Sophie Ryan is online editor for the Business Herald

Temperatures plunge as wintry blast hits North Island

A shot of New Zealand taken by Nasa's Terra satellite yesterday. Photo / Nasa
A shot of New Zealand taken by Nasa's Terra satellite yesterday. Photo / Nasa

A frosty start for the most of the country will make way for a fine day for the North Island and a wet day for the south as another blast of winter weather approaches.


MetService meteorologist David Miller said it's been a cold night for a lot of New Zealanders, but most of the country would reach maximum temperatures around 14C.

"It's been quite a cold night for a lot of places," he said.

Aucklanders were waking up to 2C while in Hamilton it was -3C.

Before dawn this morning Wellington was waking to 12C.

Mr Miller said northwesterly winds in Wellington were keeping the city warm while in Hamilton it was clear skies with light winds.

"Following the cold snap, that's a perfect recipe for frost," he said of the Waikato.

Christchurch was around 1C, while in Dunedin it was 13C.

The coldest temperature around 6:30am was in Turangi, were it was a cold -5C.

How cold is it where you are? Send your photos through to us here.

Mr Miller said the North Island was in for a day similar to yesterday.

"It's not too bad today, mainly fine with the odd shower around the tararua Ranges. Once the sun comes up it should warm up a little bit."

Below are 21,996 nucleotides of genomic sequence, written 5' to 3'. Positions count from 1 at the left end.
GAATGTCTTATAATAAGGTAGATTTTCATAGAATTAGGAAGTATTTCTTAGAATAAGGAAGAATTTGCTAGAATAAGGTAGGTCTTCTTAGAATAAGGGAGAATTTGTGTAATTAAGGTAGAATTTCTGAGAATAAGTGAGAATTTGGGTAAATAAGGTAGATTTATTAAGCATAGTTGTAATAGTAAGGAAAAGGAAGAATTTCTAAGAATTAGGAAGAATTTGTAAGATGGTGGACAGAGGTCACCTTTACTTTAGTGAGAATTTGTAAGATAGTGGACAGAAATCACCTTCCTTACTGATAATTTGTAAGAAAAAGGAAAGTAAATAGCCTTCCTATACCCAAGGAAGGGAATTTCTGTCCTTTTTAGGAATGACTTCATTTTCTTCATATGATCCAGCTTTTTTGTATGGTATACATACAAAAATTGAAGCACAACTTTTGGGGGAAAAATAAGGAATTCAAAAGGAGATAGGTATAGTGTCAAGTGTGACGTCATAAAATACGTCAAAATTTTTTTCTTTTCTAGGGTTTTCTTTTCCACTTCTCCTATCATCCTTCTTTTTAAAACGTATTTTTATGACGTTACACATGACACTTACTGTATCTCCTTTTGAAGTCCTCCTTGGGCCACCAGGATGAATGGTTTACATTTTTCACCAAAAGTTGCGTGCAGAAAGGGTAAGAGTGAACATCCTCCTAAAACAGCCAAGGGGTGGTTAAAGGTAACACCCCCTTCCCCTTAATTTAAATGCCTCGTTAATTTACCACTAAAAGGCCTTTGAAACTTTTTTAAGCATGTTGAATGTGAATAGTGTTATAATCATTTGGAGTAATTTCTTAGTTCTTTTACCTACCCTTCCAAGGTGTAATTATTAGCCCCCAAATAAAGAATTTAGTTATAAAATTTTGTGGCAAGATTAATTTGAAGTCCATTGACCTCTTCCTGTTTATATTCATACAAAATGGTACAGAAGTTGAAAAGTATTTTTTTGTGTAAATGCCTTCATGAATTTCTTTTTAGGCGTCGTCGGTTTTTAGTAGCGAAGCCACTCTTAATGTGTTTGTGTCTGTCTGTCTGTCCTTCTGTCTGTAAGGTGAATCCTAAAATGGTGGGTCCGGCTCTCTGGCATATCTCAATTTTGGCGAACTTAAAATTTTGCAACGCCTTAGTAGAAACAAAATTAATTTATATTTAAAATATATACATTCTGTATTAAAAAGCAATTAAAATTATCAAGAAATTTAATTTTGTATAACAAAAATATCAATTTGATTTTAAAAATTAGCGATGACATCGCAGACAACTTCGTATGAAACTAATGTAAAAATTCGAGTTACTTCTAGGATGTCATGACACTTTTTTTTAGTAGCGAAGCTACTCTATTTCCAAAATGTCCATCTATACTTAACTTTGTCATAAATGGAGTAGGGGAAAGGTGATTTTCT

A shot of New Zealand taken by Nasa's Terra satellite yesterday. Photo / Nasa

Auckland could expect a high of 15C, Hamilton will reach 13C and Wellington will be 14C.

Southern parts of the country will have a wet and windy day as a severe weather front similar to that of the weekend moves in today, Mr Miller said.

The heaviest rain is expected about the Fiordland and Westland Ranges today, where 100 to 150mm is forecast to fall in 12 hours, with 60 to 90mm for the Otago and Canterbury headwaters.

Strong northwest winds could reach severe gales gusting 120 to 140 km/h in Fiordland, Southland, Otago and the Canterbury High Country from this afternoon to tomorrow morning.

The weather system will cross much of the country tomorrow, Mr Miller said.


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